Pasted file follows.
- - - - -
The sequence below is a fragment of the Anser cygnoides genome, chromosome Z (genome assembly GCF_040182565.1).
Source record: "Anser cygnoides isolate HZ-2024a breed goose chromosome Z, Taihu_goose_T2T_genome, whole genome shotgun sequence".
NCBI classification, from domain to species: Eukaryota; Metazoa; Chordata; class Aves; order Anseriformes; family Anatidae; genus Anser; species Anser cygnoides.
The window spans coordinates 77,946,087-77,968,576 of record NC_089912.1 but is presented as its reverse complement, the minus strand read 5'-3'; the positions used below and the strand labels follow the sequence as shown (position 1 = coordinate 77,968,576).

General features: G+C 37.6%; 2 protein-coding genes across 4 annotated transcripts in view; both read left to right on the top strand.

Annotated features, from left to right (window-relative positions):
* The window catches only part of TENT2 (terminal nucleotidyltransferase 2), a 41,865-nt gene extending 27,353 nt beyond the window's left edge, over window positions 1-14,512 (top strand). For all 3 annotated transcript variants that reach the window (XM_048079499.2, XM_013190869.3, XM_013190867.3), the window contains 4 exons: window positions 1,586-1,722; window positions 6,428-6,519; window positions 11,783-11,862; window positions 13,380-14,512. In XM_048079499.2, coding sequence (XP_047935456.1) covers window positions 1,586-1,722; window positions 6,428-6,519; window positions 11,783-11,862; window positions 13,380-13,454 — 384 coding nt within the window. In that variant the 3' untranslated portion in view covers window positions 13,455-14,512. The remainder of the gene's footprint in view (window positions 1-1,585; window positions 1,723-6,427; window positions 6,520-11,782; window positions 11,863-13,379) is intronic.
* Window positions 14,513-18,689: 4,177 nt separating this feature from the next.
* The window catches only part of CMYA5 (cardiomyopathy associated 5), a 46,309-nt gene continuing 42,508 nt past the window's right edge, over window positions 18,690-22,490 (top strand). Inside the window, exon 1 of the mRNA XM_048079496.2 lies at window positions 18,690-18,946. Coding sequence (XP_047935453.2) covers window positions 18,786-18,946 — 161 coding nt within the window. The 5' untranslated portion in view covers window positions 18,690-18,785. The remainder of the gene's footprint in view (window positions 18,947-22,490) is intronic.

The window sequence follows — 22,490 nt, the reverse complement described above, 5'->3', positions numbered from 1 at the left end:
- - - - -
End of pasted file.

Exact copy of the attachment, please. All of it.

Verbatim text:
The sequence below is a fragment of the Anser cygnoides genome, chromosome Z (genome assembly GCF_040182565.1).
Source record: "Anser cygnoides isolate HZ-2024a breed goose chromosome Z, Taihu_goose_T2T_genome, whole genome shotgun sequence".
NCBI classification, from domain to species: Eukaryota; Metazoa; Chordata; class Aves; order Anseriformes; family Anatidae; genus Anser; species Anser cygnoides.
The window spans coordinates 77,946,087-77,968,576 of record NC_089912.1 but is presented as its reverse complement, the minus strand read 5'-3'; the positions used below and the strand labels follow the sequence as shown (position 1 = coordinate 77,968,576).

General features: G+C 37.6%; 2 protein-coding genes across 4 annotated transcripts in view; both read left to right on the top strand.

Annotated features, from left to right (window-relative positions):
* The window catches only part of TENT2 (terminal nucleotidyltransferase 2), a 41,865-nt gene extending 27,353 nt beyond the window's left edge, over window positions 1-14,512 (top strand). For all 3 annotated transcript variants that reach the window (XM_048079499.2, XM_013190869.3, XM_013190867.3), the window contains 4 exons: window positions 1,586-1,722; window positions 6,428-6,519; window positions 11,783-11,862; window positions 13,380-14,512. In XM_048079499.2, coding sequence (XP_047935456.1) covers window positions 1,586-1,722; window positions 6,428-6,519; window positions 11,783-11,862; window positions 13,380-13,454 — 384 coding nt within the window. In that variant the 3' untranslated portion in view covers window positions 13,455-14,512. The remainder of the gene's footprint in view (window positions 1-1,585; window positions 1,723-6,427; window positions 6,520-11,782; window positions 11,863-13,379) is intronic.
* Window positions 14,513-18,689: 4,177 nt separating this feature from the next.
* The window catches only part of CMYA5 (cardiomyopathy associated 5), a 46,309-nt gene continuing 42,508 nt past the window's right edge, over window positions 18,690-22,490 (top strand). Inside the window, exon 1 of the mRNA XM_048079496.2 lies at window positions 18,690-18,946. Coding sequence (XP_047935453.2) covers window positions 18,786-18,946 — 161 coding nt within the window. The 5' untranslated portion in view covers window positions 18,690-18,785. The remainder of the gene's footprint in view (window positions 18,947-22,490) is intronic.

The window sequence follows — 22,490 nt, the reverse complement described above, 5'->3', positions numbered from 1 at the left end: